, 3.1, §40): "sed Timor et Minae scandunt eodem quo dominus, neque decedit aerata triremi et post equitem sedet atra Cura" translates into "But Fear and Threats climb to the selfsame spot the owner does; nor does black Care quit the brass-bound galley and even takes her seat behind the horseman." Diderot uses the word "jets," a word that he has not used in this entry.
I understood it to refer to the branches from a tree, and settled for the translation of "expansion." This is a judgment call, and would welcome any input on this term.
A devoted Cartesian, his ideas clashed with the Jesuit order more faithful to the scholastic tradition.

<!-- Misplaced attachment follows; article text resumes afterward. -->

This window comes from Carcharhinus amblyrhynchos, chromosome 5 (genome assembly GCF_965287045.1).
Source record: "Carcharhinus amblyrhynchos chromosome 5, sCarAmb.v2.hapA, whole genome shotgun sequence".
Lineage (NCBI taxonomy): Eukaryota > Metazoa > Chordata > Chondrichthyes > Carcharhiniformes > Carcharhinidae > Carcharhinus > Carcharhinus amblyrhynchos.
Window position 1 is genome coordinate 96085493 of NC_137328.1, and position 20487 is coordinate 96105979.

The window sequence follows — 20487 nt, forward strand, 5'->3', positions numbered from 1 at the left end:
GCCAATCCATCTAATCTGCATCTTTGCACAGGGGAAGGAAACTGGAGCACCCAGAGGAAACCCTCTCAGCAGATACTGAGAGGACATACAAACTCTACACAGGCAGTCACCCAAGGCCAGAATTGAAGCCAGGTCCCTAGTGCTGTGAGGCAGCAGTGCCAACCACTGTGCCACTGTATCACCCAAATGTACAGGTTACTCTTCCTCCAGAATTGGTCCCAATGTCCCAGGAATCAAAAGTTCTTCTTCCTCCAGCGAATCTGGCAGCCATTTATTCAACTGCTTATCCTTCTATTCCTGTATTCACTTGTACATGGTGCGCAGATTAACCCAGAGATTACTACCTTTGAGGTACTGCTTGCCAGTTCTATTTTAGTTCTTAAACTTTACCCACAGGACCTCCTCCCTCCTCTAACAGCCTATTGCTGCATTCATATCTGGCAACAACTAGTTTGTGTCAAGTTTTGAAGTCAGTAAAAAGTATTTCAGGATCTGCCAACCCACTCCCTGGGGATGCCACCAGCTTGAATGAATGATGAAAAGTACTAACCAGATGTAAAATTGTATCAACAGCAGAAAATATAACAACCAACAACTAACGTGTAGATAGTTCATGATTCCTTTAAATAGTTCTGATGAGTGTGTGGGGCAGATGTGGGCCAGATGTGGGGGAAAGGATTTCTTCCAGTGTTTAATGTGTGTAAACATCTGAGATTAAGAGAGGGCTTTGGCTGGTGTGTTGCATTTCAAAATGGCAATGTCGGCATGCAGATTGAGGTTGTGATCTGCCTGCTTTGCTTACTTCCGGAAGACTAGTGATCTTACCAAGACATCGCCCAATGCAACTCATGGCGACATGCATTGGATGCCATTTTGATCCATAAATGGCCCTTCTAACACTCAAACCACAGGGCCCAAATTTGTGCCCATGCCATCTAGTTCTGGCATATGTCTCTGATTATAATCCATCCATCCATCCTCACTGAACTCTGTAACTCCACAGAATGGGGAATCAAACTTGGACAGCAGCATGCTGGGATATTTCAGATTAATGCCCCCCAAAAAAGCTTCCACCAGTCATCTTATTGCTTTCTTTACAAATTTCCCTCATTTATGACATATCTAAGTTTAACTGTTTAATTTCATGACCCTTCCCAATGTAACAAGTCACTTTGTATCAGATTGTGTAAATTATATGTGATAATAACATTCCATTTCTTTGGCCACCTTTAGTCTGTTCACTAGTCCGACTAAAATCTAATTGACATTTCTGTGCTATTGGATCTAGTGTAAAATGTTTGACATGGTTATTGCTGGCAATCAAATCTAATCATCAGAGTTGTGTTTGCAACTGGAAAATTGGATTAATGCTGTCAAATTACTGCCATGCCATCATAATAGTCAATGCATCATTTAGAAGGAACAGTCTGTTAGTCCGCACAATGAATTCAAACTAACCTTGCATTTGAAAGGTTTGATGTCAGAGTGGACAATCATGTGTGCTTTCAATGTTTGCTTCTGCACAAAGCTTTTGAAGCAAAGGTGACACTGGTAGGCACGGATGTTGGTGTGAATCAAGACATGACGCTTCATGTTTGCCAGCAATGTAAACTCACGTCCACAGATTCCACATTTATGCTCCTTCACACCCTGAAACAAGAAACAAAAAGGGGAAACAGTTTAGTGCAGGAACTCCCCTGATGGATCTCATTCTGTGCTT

He is mostly remembered for his Diderot probably quotes here Horace "Hic murus aheneus esto," which translates into "Let this be the brazen wall." Horace adds: " – nil conscire sibi:" "to be conscious to one's self of no crime" (Hor.
So if you’re a woman who finds herself sick of our current definition of “pretty,” feel free to change it.
Here at Byrdie, we know that beauty is way more than braid tutorials and mascara reviews. Our hair, our facial features, our bodies—they can reflect culture, sexuality, race, and even politics.
Hutcheson's theory of aesthetics was set along similar lines to his ethics, e.g.
beauty was not a property of the object but arises from an innate "aesthetic sense." Yves Marie, also known as Father André was a Jesuit and philosopher (1675-1764).
The translator favored this term for the French "rapports," since "associations" or "links" failed to capture the extensive meaning implied by Diderot.
Diderot will provide an extensive definition of the term below.